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Changing Political Tides In Flushing – QNS.com

Changing Political Tides In Flushing

  Did a Taiwanese businessmans victory in Flushings State Assembly primary stem from successfully building a coalition of voters or ethnic pandering? One week after the race, the debate continues.
Jimmy Meng, poised to become the first Asian-American in the State Assembly, defeated incumbent, Barry Grodenchik, in the Democratic race because he brought Chinese, Korean and Hispanic voters to the polls, his campaign said. Grodenchik supporters, though, said Meng exploited his immigrant roots rather than win on his merits.
"There was a very strong ethnic turnout prompted by a campaign based on ethnic appeal," said Councilman John Liu, shocked by the election results, which had Meng garnering 2,758 votes to Grodenchiks 2,240. "The unfortunate moral of this story is that ethnic politics are still a reality of New York City life."
Liu, who ran for district leader on a ticket with Grodenchik, said the more qualified candidate lost.
"I would like to see people voting for candidates based on their agenda and vision of the future, and not on country of origin," said the councilman.
Jimmy Mengs daughter Grace, who managed his campaign, acknowledged that her fathers Taiwanese roots attracted voters, especially after telling them that none of the 150 State Assembly members are Asian.
"For them to hear that for the first time encouraged them to vote," said Mengs daughter.
But she said her fathers campaign went door to door reaching out to the entire Flushing population Chinese, Koreans, African-Americans, Russians and whites. She said Grodenchik, a first-term Assemblyman and former aid to Queens Borough Presidents Helen Marshall and Claire Shulman, lost because he spent too much time criticizing his opponent. "I think they ran a campaign on what not to do," said Mengs daughter.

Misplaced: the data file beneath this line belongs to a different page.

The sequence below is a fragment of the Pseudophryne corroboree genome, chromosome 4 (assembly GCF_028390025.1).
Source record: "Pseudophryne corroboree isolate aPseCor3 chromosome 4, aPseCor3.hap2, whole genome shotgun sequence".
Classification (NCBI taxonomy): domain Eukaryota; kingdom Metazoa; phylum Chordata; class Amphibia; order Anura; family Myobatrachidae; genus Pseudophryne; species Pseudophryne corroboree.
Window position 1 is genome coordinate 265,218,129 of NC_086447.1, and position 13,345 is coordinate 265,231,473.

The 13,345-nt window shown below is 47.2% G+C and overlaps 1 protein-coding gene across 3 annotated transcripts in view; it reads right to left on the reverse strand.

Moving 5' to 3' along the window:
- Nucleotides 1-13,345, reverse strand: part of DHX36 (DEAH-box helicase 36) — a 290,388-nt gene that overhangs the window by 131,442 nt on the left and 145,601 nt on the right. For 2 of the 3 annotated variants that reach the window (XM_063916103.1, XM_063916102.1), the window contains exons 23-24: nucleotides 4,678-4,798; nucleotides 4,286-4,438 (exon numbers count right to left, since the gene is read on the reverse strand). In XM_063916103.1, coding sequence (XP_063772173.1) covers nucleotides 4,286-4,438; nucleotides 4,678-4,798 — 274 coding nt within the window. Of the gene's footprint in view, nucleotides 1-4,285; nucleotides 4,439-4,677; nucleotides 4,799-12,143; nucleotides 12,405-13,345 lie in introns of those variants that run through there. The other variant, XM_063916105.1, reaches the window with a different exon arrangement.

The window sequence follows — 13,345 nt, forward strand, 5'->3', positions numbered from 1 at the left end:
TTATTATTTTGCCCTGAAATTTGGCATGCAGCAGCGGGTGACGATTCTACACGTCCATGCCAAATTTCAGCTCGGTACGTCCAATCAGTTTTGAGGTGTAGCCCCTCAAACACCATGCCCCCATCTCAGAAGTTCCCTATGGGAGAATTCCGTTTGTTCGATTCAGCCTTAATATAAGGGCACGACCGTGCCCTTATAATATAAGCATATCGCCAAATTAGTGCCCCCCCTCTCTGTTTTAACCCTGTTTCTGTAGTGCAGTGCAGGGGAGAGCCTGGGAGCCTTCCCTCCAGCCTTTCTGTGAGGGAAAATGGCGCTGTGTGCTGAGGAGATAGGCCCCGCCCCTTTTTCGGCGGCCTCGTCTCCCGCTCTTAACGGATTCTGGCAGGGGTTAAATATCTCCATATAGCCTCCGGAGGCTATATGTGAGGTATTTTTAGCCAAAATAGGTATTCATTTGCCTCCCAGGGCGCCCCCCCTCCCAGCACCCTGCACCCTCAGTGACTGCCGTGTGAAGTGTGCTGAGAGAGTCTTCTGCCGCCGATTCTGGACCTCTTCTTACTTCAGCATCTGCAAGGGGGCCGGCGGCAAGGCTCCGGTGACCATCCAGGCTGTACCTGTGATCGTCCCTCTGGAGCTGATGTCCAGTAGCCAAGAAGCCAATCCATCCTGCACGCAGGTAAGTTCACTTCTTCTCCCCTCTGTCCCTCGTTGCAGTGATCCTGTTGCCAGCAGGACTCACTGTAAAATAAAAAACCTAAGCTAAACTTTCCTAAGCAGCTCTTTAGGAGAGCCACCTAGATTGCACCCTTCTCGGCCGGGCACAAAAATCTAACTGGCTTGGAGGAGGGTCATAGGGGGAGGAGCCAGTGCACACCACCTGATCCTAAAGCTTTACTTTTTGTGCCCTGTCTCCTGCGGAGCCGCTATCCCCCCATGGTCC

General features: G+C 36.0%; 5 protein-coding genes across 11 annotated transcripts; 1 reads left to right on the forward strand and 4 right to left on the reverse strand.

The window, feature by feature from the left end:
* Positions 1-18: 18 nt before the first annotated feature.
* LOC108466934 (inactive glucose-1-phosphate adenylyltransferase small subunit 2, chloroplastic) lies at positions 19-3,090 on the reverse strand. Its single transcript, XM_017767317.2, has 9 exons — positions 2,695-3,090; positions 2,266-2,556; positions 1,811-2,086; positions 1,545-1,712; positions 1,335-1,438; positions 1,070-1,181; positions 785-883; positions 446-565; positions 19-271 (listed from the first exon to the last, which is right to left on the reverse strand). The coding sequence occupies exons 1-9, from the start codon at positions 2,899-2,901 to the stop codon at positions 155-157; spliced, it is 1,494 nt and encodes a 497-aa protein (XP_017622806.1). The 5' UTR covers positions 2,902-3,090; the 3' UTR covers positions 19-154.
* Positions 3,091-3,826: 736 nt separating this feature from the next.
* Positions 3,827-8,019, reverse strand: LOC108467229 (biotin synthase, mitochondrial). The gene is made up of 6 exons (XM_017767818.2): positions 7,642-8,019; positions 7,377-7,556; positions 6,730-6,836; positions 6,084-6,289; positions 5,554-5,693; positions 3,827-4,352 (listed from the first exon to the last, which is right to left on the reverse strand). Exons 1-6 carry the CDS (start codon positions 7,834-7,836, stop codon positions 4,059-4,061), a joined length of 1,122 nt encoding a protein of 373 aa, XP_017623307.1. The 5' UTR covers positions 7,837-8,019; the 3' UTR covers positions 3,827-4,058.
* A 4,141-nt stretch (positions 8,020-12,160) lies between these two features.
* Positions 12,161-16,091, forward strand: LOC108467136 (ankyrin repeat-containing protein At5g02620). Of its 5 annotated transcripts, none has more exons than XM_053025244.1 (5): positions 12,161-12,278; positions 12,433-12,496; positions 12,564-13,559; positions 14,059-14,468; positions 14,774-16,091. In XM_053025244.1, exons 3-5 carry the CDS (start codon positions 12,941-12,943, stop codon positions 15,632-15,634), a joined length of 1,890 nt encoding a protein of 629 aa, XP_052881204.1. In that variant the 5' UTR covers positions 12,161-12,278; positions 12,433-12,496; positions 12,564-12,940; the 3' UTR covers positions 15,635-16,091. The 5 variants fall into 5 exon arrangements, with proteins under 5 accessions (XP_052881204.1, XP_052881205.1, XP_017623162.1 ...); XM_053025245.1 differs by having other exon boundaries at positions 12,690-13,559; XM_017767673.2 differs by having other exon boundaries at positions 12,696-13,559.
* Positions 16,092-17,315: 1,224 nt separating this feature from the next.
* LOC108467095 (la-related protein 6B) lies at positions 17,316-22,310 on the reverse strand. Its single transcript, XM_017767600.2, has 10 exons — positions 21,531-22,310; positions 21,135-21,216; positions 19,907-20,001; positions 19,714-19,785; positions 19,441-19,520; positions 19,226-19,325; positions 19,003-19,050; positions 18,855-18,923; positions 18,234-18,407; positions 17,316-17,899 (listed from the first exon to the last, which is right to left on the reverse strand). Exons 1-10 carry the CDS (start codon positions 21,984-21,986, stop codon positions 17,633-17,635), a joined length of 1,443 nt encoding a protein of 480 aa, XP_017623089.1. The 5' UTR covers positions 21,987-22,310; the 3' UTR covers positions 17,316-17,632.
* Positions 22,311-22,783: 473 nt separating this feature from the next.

The Asian Democrats campaign, however, acknowledged setting up three mobilizing groups targeting Korean, Chinese and Hispanic voters.
"Our campaign strategy was very effective in the Korean community," said John Kim, the former publisher of the newspaper Korean Market News, who led Mengs Korean mobilizing group.
Kim acknowledged that Koreans and Chinese have not traditionally voted together as a bloc, and, he added, at the beginning of the election race most Koreans intended to vote for Grodenchik. But, he said, the Meng campaign emphasized a mutual identity among Koreans and Chinese. The Asian Democratic candidate also promised to help get Korean leaders elected in the future.
"In the Korean-American community so many people wish to have a political leader because their immigration history in this area is more than 30 years," said Kim, estimating that 600 to 800 Koreans voters came out in support of Meng.
Considering the assembly district, created in 2002, is 51% Asian, the rise of ethnic candidates seemed inevitable. Meng and Grodenchik also battled closely in the districts first primary. But in that race, Grodenchik squeaked past Meng with 152 votes, largely because another Chinese candidate, Ethel Chen, divided the Asian vote.
Meng was the only Asian Democrat in last weeks primary. Three other Asian-Americans, including Councilman Liu, ran for and won district leader positions.
(pick up a copy of the Queens Courier to read more)

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